I. Meliore fato fideque partium Flavianarum duces consilia belli tractabant. Poetovionem in hiberna tertiae decimae legionis convenerant. Illic agitavere placeretne obstrui Pannoniae Alpes, donec a tergo vires universae consurgerent, an ire comminus et certare pro Italia constantius foret. Quibus opperiri auxilia et trahere bellum videbatur, Germanicarum legionum vim famamque extollebant, et advenisse mox cum Vitellio Britannici exercitus robora: ipsis nec numerum parem pulsarum nuper legionum, et quamquam atrociter loquerentur, minorem esse apud victos animum. Sed insessis interim Alpibus venturum cum copiis Orientis Mucianum; superesse Vespasiano mare, classis, studia provinciarum, per quas velut alterius belli molem cieret. Ita salubri mora novas viris adfore, ex1 praesentibus nihil periturum.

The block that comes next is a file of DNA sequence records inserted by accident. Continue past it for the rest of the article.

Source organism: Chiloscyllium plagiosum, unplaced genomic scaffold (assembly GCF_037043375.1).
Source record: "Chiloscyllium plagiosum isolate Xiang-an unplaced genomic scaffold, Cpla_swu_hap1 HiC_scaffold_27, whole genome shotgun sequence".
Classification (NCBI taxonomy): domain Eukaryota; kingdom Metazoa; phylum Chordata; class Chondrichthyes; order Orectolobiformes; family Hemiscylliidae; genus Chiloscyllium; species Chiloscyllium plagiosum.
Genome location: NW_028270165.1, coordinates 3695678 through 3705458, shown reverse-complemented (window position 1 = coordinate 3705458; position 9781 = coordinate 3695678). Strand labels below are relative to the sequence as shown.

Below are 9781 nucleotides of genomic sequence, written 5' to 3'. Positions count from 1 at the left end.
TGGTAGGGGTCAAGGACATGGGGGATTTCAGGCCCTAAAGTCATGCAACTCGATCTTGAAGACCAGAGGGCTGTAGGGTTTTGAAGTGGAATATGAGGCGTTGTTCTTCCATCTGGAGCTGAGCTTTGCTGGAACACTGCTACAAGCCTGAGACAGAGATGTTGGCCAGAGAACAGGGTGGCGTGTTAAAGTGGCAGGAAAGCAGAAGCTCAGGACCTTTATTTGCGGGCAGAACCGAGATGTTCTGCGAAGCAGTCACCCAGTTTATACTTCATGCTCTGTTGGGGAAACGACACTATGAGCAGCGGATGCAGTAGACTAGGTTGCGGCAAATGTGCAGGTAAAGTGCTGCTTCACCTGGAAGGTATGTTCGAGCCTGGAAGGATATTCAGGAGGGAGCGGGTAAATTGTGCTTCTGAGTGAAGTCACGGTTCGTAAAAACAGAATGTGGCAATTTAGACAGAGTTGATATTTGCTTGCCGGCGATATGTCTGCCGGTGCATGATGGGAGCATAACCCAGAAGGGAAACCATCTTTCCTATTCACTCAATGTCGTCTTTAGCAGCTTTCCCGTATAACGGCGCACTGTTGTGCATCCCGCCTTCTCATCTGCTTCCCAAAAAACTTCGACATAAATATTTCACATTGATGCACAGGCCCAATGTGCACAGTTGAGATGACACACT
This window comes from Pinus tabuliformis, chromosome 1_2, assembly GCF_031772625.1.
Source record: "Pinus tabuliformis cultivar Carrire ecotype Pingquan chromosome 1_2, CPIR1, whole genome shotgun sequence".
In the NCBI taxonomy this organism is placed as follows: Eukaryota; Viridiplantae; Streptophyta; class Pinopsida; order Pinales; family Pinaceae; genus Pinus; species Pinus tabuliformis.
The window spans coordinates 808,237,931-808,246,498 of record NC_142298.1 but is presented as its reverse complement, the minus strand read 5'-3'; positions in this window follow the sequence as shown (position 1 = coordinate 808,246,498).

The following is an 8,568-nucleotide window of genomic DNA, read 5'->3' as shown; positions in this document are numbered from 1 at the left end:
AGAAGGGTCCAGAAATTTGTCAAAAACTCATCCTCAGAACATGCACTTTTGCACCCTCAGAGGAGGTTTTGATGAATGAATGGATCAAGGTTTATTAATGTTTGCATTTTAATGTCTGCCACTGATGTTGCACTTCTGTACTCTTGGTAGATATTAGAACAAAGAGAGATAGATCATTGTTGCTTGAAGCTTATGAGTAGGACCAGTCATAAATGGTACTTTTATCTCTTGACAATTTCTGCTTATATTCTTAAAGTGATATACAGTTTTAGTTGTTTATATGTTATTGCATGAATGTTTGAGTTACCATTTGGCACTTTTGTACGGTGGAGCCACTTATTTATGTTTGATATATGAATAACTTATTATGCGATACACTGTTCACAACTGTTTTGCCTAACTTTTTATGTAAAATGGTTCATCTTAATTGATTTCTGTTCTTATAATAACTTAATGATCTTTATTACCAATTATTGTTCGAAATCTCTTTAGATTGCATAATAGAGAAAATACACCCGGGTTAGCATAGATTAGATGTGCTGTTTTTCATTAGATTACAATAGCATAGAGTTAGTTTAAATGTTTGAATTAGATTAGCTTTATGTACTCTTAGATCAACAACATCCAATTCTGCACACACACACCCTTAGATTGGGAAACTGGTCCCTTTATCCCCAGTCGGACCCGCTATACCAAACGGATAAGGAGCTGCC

I. The generals of the Flavian party were planning their campaign with better fortune and greater loyalty. They had come together at Poetovio,1 the winter quarters of the Thirteenth legion. There they discussed whether they should guard the passes of the Pannonian Alps until the whole mass of their forces could be raised behind them, or whether it would not be a bolder stroke to engage the enemy at once and struggle with him for the possession of Italy. Those who favoured waiting for the auxiliaries and prolonging the war, emphasized the strength and reputation of the German legions and dwelt on the fact that the flower of the army in Britain had recently arrived with Vitellius;2 they pointed out that they had on their side an inferior number of legions, and at best legions which had lately been beaten,3 and that although the soldiers talked boldly enough, the defeated always have less courage. But while they meantime held the Alps, Mucianus, they said, would arrive with the troops from the east; Vespasian had besides full control of the sea and his fleets, and he could count on the enthusiastic support of the provinces, through whose aid he could raise the storm of almost a second war. Therefore they declared that delay would favour them, that new forces would join them, and that they would lose none of their present advantages.